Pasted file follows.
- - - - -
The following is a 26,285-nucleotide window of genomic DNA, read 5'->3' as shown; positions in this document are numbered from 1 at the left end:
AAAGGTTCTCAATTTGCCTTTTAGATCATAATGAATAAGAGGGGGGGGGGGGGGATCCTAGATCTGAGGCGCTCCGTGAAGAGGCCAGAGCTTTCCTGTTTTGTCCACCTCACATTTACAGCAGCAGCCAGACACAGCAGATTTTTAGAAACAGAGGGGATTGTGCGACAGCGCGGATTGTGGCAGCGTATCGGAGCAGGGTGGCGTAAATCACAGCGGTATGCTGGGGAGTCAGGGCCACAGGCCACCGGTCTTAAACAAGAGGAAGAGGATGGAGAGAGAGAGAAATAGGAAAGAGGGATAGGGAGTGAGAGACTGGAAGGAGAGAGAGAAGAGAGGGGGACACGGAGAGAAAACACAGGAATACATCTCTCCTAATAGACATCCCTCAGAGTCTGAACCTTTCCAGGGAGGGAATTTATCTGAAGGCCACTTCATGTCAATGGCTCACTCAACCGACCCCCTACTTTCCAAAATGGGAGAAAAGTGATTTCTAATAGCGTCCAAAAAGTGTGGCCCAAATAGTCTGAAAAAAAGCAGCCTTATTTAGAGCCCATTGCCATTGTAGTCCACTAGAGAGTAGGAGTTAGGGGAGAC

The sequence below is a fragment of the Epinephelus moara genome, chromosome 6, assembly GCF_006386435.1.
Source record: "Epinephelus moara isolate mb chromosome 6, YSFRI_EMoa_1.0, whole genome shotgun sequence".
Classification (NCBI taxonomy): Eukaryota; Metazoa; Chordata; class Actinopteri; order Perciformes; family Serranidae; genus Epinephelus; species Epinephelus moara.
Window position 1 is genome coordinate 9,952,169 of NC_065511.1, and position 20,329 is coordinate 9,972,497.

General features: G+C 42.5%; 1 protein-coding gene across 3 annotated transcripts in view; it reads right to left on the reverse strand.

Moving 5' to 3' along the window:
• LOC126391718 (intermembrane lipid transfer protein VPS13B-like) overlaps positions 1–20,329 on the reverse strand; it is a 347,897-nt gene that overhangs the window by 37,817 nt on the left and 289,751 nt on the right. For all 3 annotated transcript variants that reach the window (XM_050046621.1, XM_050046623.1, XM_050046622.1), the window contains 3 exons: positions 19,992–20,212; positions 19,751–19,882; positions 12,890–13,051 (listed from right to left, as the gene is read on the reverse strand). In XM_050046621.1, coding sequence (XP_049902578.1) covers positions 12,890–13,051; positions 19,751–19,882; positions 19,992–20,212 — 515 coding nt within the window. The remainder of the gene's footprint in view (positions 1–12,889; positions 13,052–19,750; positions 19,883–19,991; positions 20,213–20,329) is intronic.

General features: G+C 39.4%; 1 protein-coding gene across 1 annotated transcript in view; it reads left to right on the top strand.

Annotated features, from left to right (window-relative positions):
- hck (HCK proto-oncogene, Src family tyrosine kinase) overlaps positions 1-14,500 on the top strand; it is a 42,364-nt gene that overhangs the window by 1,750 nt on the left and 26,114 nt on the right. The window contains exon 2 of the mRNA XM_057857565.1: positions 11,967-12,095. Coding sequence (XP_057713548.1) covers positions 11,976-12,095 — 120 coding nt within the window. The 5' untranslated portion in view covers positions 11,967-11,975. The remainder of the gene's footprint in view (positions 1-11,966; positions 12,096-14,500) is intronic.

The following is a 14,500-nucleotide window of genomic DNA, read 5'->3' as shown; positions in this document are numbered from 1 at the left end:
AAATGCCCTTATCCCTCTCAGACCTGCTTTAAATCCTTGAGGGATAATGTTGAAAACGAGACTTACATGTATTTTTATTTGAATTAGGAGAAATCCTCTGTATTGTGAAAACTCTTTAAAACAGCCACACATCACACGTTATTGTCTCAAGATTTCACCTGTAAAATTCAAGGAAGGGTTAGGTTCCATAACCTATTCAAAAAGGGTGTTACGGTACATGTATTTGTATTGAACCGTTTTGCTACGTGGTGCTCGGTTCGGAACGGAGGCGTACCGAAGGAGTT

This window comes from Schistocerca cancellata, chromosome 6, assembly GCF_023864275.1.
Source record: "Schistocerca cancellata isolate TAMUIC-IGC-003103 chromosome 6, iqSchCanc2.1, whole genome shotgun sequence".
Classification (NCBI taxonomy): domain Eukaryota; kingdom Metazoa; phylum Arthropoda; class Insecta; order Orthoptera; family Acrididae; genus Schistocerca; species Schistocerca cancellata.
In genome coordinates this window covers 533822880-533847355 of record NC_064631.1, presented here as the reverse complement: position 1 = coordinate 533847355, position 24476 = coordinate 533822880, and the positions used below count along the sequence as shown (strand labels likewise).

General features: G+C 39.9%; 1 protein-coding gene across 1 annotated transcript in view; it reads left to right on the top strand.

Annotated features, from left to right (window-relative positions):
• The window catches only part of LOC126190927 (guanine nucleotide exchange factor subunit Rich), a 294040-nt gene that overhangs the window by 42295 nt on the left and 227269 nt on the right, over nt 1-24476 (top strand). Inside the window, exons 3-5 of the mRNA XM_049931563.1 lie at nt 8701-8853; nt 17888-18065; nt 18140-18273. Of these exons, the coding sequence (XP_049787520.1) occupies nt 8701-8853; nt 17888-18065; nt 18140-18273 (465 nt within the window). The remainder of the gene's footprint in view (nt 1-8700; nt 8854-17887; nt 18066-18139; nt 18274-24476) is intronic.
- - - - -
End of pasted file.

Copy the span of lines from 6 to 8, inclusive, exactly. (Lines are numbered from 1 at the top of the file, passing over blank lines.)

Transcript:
Window position 1 is genome coordinate 9,952,169 of NC_065511.1, and position 20,329 is coordinate 9,972,497.

General features: G+C 42.5%; 1 protein-coding gene across 3 annotated transcripts in view; it reads right to left on the reverse strand.

Moving 5' to 3' along the window: